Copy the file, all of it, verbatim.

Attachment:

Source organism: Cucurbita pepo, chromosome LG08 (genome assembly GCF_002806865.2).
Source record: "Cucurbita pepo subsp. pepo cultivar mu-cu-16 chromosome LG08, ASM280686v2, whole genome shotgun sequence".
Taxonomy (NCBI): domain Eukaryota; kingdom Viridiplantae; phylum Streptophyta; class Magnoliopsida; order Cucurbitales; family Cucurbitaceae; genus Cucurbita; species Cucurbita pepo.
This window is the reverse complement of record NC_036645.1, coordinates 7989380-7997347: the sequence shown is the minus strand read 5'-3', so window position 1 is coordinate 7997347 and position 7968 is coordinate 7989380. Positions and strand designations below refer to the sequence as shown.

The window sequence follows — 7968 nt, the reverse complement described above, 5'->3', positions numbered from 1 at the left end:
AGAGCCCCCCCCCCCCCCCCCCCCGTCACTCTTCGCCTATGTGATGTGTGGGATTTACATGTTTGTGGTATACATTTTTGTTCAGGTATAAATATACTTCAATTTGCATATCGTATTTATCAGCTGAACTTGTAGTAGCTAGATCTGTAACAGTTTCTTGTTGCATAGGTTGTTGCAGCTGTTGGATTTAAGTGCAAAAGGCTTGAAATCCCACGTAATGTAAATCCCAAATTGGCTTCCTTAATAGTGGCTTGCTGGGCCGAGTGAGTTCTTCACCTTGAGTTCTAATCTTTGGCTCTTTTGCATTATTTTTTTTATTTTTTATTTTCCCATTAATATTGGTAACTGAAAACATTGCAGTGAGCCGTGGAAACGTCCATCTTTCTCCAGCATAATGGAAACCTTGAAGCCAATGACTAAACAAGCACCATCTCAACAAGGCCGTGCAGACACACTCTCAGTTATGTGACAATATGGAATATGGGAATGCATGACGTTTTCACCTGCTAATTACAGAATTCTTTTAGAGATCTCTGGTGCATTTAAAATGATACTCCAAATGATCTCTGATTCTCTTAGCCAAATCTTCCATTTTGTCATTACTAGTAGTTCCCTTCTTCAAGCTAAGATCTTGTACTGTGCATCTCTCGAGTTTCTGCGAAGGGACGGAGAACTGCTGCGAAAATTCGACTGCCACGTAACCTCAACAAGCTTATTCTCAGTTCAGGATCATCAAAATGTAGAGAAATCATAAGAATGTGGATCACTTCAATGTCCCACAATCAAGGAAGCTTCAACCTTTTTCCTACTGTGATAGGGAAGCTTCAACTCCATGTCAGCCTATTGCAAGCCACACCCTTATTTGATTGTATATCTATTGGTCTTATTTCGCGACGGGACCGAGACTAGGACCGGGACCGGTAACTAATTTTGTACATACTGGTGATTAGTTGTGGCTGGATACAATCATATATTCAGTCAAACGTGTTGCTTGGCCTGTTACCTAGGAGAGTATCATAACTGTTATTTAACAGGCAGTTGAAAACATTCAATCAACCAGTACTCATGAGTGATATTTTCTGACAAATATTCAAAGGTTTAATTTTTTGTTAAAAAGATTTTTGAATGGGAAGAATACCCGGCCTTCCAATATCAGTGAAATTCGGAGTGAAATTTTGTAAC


Source organism: Cucurbita pepo, chromosome LG08 (genome assembly GCF_002806865.2).
Source record: "Cucurbita pepo subsp. pepo cultivar mu-cu-16 chromosome LG08, ASM280686v2, whole genome shotgun sequence".
Taxonomy (NCBI): domain Eukaryota; kingdom Viridiplantae; phylum Streptophyta; class Magnoliopsida; order Cucurbitales; family Cucurbitaceae; genus Cucurbita; species Cucurbita pepo.
This window is the reverse complement of record NC_036645.1, coordinates 7989380-7997347: the sequence shown is the minus strand read 5'-3', so window position 1 is coordinate 7997347 and position 7968 is coordinate 7989380. Positions and strand designations below refer to the sequence as shown.

The window sequence follows — 7968 nt, the reverse complement described above, 5'->3', positions numbered from 1 at the left end:
AGAGCCCCCCCCCCCCCCCCCCCCGTCACTCTTCGCCTATGTGATGTGTGGGATTTACATGTTTGTGGTATACATTTTTGTTCAGGTATAAATATACTTCAATTTGCATATCGTATTTATCAGCTGAACTTGTAGTAGCTAGATCTGTAACAGTTTCTTGTTGCATAGGTTGTTGCAGCTGTTGGATTTAAGTGCAAAAGGCTTGAAATCCCACGTAATGTAAATCCCAAATTGGCTTCCTTAATAGTGGCTTGCTGGGCCGAGTGAGTTCTTCACCTTGAGTTCTAATCTTTGGCTCTTTTGCATTATTTTTTTTATTTTTTATTTTCCCATTAATATTGGTAACTGAAAACATTGCAGTGAGCCGTGGAAACGTCCATCTTTCTCCAGCATAATGGAAACCTTGAAGCCAATGACTAAACAAGCACCATCTCAACAAGGCCGTGCAGACACACTCTCAGTTATGTGACAATATGGAATATGGGAATGCATGACGTTTTCACCTGCTAATTACAGAATTCTTTTAGAGATCTCTGGTGCATTTAAAATGATACTCCAAATGATCTCTGATTCTCTTAGCCAAATCTTCCATTTTGTCATTACTAGTAGTTCCCTTCTTCAAGCTAAGATCTTGTACTGTGCATCTCTCGAGTTTCTGCGAAGGGACGGAGAACTGCTGCGAAAATTCGACTGCCACGTAACCTCAACAAGCTTATTCTCAGTTCAGGATCATCAAAATGTAGAGAAATCATAAGAATGTGGATCACTTCAATGTCCCACAATCAAGGAAGCTTCAACCTTTTTCCTACTGTGATAGGGAAGCTTCAACTCCATGTCAGCCTATTGCAAGCCACACCCTTATTTGATTGTATATCTATTGGTCTTATTTCGCGACGGGACCGAGACTAGGACCGGGACCGGTAACTAATTTTGTACATACTGGTGATTAGTTGTGGCTGGATACAATCATATATTCAGTCAAACGTGTTGCTTGGCCTGTTACCTAGGAGAGTATCATAACTGTTATTTAACAGGCAGTTGAAAACATTCAATCAACCAGTACTCATGAGTGATATTTTCTGACAAATATTCAAAGGTTTAATTTTTTGTTAAAAAGATTTTTGAATGGGAAGAATACCCGGCCTTCCAATATCAGTGAAATTCGGAGTGAAATTTTGTAAC